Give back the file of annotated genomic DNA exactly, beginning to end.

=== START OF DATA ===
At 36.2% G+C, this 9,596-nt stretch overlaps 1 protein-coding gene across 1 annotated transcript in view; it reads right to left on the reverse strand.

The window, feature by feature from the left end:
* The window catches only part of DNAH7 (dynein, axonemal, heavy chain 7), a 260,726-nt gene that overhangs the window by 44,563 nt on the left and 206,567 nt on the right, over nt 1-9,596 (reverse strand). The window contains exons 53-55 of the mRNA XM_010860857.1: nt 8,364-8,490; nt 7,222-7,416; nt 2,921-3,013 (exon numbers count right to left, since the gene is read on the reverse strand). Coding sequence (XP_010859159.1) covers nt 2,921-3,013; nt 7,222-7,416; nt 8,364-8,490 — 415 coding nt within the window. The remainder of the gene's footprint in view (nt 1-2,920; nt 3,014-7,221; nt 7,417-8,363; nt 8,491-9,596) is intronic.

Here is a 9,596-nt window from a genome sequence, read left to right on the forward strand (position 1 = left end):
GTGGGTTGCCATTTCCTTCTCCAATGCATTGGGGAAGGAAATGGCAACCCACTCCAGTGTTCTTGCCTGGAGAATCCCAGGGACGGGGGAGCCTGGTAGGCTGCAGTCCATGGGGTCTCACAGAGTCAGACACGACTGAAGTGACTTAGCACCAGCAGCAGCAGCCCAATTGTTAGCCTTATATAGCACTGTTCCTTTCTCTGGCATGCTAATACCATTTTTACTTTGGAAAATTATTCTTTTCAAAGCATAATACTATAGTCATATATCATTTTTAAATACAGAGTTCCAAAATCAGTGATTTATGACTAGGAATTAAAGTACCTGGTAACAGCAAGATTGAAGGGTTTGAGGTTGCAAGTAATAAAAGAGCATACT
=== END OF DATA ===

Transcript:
At 36.2% G+C, this 9,596-nt stretch overlaps 1 protein-coding gene across 1 annotated transcript in view; it reads right to left on the reverse strand.

The window, feature by feature from the left end:
* The window catches only part of DNAH7 (dynein, axonemal, heavy chain 7), a 260,726-nt gene that overhangs the window by 44,563 nt on the left and 206,567 nt on the right, over nt 1-9,596 (reverse strand). The window contains exons 53-55 of the mRNA XM_010860857.1: nt 8,364-8,490; nt 7,222-7,416; nt 2,921-3,013 (exon numbers count right to left, since the gene is read on the reverse strand). Coding sequence (XP_010859159.1) covers nt 2,921-3,013; nt 7,222-7,416; nt 8,364-8,490 — 415 coding nt within the window. The remainder of the gene's footprint in view (nt 1-2,920; nt 3,014-7,221; nt 7,417-8,363; nt 8,491-9,596) is intronic.

Here is a 9,596-nt window from a genome sequence, read left to right on the forward strand (position 1 = left end):
GTGGGTTGCCATTTCCTTCTCCAATGCATTGGGGAAGGAAATGGCAACCCACTCCAGTGTTCTTGCCTGGAGAATCCCAGGGACGGGGGAGCCTGGTAGGCTGCAGTCCATGGGGTCTCACAGAGTCAGACACGACTGAAGTGACTTAGCACCAGCAGCAGCAGCCCAATTGTTAGCCTTATATAGCACTGTTCCTTTCTCTGGCATGCTAATACCATTTTTACTTTGGAAAATTATTCTTTTCAAAGCATAATACTATAGTCATATATCATTTTTAAATACAGAGTTCCAAAATCAGTGATTTATGACTAGGAATTAAAGTACCTGGTAACAGCAAGATTGAAGGGTTTGAGGTTGCAAGTAATAAAAGAGCATACT